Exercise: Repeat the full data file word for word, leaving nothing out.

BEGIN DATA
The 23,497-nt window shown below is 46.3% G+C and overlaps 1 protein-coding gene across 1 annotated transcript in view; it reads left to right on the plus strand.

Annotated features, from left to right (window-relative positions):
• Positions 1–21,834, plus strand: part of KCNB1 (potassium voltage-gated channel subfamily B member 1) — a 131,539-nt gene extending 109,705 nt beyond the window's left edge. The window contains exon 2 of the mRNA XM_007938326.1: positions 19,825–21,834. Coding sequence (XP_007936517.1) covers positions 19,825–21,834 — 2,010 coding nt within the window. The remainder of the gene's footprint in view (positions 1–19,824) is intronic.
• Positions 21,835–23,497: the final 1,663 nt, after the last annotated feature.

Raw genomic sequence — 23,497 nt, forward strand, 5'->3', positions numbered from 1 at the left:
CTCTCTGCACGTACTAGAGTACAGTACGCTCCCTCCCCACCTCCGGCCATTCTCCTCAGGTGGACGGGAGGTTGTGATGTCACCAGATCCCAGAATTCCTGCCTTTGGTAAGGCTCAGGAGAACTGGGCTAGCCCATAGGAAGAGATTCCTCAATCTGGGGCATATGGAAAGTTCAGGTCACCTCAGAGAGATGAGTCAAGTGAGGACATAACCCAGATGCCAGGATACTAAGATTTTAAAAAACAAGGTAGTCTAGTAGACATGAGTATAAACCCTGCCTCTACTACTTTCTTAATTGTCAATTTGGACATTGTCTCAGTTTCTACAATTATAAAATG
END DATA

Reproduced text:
The 23,497-nt window shown below is 46.3% G+C and overlaps 1 protein-coding gene across 1 annotated transcript in view; it reads left to right on the plus strand.

Annotated features, from left to right (window-relative positions):
• Positions 1–21,834, plus strand: part of KCNB1 (potassium voltage-gated channel subfamily B member 1) — a 131,539-nt gene extending 109,705 nt beyond the window's left edge. The window contains exon 2 of the mRNA XM_007938326.1: positions 19,825–21,834. Coding sequence (XP_007936517.1) covers positions 19,825–21,834 — 2,010 coding nt within the window. The remainder of the gene's footprint in view (positions 1–19,824) is intronic.
• Positions 21,835–23,497: the final 1,663 nt, after the last annotated feature.

Raw genomic sequence — 23,497 nt, forward strand, 5'->3', positions numbered from 1 at the left:
CTCTCTGCACGTACTAGAGTACAGTACGCTCCCTCCCCACCTCCGGCCATTCTCCTCAGGTGGACGGGAGGTTGTGATGTCACCAGATCCCAGAATTCCTGCCTTTGGTAAGGCTCAGGAGAACTGGGCTAGCCCATAGGAAGAGATTCCTCAATCTGGGGCATATGGAAAGTTCAGGTCACCTCAGAGAGATGAGTCAAGTGAGGACATAACCCAGATGCCAGGATACTAAGATTTTAAAAAACAAGGTAGTCTAGTAGACATGAGTATAAACCCTGCCTCTACTACTTTCTTAATTGTCAATTTGGACATTGTCTCAGTTTCTACAATTATAAAATG